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Moving to Cyprus?

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Fjodor Andersen

Living in Cyprus, from Denmark

"I can't wait for Cyprus expat events to take off in the InterNations Community! "

Therese Yeboah

Living in Cyprus, from Ghana

"I was happy to meet a couple of fellow Africans in the Cyprus expat community. "

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Cyprus at a Glance

Visa Information for Cyprus

Once known mainly for either its troubled political history or as a tourist magnet, Cyprus has made a huge leap in popularity among expats in the past two decades – at least until recently. Our InterNations expat guide explains why and offers info on your upcoming move to the Mediterranean island.

Visitor’s Visa

Moving abroad is a giant step for anyone, and many a future expat probably would like to get to know their future home before actually relocating there. Luckily, as Cyprus relies heavily on tourism from all over the world, acquiring the right to visit the island is very straightforward and uncomplicated.

As the nation is a member state of the European Union, visitors to Cyprus who are holders of an EU passport can freely enter the island without having to apply for an additional visa. The maximum duration of their stay is limited to three months.

Third-country citizens, i.e. nationals of non-EU member states, can apply for a Schengen visa which does not only facilitate travel to Cyprus, but also to every other country which is part of the Schengen area. However, it is important to note that it is not possible to travel to Cyprus with a Schengen visa from outside of the Schengen area, due to complications due to the ongoing division of the country. If you enter another Schengen country before traveling on to Cyprus, you should not run into any problems.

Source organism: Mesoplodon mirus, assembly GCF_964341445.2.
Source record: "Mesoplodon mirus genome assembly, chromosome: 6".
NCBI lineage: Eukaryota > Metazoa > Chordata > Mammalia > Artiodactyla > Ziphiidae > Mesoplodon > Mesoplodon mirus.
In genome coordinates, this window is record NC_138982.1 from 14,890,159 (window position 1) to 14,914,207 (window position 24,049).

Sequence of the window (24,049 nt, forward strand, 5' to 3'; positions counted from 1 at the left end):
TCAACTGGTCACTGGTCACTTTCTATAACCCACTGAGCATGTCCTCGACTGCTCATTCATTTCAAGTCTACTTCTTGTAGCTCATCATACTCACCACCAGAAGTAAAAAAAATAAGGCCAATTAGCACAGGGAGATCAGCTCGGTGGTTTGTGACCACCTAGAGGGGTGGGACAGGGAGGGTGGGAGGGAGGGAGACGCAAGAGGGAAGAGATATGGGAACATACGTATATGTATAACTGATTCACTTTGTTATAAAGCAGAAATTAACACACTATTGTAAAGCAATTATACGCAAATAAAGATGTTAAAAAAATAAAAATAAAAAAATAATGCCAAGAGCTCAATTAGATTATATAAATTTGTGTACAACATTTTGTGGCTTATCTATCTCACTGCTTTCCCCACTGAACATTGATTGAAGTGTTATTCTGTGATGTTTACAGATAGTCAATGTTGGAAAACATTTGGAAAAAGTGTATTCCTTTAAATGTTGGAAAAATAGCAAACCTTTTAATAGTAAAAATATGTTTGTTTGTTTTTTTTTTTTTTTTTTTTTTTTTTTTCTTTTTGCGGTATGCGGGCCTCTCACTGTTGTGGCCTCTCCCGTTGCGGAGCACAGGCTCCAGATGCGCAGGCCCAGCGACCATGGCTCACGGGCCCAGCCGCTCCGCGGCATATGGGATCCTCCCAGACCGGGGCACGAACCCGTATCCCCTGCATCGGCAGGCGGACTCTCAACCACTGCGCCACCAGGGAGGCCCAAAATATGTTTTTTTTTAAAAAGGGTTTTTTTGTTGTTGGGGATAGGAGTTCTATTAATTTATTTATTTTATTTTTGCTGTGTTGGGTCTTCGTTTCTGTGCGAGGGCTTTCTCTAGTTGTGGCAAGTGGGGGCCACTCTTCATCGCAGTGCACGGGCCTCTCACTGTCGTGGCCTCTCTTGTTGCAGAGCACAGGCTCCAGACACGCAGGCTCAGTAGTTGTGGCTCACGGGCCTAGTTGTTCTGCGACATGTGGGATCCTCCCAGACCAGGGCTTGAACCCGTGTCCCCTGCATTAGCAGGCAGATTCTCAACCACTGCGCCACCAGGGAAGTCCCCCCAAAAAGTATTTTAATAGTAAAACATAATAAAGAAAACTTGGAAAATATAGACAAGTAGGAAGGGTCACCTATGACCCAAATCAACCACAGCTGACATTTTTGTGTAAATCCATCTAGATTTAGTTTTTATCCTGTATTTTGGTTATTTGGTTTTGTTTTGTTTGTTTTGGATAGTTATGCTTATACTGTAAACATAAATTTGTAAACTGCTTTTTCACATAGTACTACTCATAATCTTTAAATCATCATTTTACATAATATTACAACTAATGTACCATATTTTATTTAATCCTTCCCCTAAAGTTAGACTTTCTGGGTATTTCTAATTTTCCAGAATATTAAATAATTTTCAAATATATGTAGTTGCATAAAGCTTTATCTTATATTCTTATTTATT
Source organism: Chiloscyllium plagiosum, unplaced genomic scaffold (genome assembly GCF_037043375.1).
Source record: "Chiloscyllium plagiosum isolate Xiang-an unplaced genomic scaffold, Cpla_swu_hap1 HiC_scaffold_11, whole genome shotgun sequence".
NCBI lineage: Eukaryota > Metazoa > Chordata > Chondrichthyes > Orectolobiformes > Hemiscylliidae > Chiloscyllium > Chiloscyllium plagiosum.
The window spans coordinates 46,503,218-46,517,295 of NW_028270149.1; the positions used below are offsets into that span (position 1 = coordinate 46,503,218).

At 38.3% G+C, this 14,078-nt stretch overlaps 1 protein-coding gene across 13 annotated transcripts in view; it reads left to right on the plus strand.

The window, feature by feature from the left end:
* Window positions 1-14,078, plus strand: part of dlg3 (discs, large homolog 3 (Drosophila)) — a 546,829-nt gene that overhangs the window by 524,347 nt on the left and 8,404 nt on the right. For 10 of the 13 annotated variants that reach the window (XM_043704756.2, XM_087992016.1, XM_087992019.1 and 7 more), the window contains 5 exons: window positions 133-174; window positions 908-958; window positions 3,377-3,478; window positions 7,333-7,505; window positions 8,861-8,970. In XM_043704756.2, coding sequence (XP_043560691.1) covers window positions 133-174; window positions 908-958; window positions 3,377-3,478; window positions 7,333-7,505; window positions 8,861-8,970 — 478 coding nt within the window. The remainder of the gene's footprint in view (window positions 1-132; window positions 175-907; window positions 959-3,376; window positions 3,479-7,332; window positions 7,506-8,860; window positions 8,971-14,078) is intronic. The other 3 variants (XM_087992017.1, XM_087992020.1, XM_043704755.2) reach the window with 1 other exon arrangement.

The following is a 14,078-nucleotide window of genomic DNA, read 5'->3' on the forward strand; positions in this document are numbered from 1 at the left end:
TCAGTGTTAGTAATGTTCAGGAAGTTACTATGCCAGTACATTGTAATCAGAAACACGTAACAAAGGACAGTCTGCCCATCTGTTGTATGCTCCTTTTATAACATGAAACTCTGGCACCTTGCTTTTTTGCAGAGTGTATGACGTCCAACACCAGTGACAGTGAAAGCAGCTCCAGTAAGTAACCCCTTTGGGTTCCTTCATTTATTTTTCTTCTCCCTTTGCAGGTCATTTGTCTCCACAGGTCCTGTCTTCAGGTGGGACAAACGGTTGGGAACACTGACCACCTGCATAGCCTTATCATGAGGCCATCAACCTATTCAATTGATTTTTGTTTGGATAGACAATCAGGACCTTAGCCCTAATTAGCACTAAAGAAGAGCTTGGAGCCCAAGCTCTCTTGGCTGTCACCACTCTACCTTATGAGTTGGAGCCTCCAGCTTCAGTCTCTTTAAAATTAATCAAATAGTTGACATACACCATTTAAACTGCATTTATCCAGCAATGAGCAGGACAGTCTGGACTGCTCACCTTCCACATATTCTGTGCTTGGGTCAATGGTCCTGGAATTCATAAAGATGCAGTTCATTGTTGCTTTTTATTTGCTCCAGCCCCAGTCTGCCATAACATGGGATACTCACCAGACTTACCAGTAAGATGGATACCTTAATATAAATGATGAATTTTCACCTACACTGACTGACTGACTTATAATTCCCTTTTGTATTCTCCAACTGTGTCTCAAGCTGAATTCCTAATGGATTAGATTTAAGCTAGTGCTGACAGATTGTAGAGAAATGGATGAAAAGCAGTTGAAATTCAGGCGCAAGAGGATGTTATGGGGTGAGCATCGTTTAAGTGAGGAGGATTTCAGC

If this is not an option for you, you can always directly apply for a Cypriot visitor’s visa. The Embassy of Cyprus in Washington, D.C. has detailed information on the requirements and the application process.

Residence Permit

If you are relocating to Cyprus in order to take up gainful employment, your residence permit for Cyprus is inextricably linked with your work permit. As with entry visas, the process of obtaining a residence permit is considerably different for citizens of EU and non-EU countries.

Citizens of EU member states can expect things to go very smoothly, whereas there are a fair number of further requirements for nationals of so-called third countries. The main requirement is probably the need for a signed work contract with a company in Cyprus before being allowed to actually relocate. Since the Cypriot economy is now shrinking, while the unemployment quota is rising, getting such a job offer might be the biggest problem.

We have taken a more detailed look at all the requirements and administrative steps for obtaining work and residence permits in our article on working in Cyprus.

Alien Registration

EU nationals who’d like to live in Cyprus for more than three months and/or take up employment still need to officially register as residents. First, they must apply for an Alien Registration Certificate (ARC) at the Immigration Office of the local police within eight days of arrival. Then, within the next three months, they must submit an application for a residence permit to the Civil Registry and Migration Department.

The ARC is indeed required for all foreign nationals coming to Cyprus. Formerly, there were also ID cards, or Civil Identity Cards, issued to foreign residents.

However, the ID cards for foreigners were scrapped in 2011 – a decision which caused considerable confusion among the local expat community. The Cypriot government announced that they will introduce new resident cards to replace the old IDs, but the issue has not been resolved yet.

InterNations Expat Magazine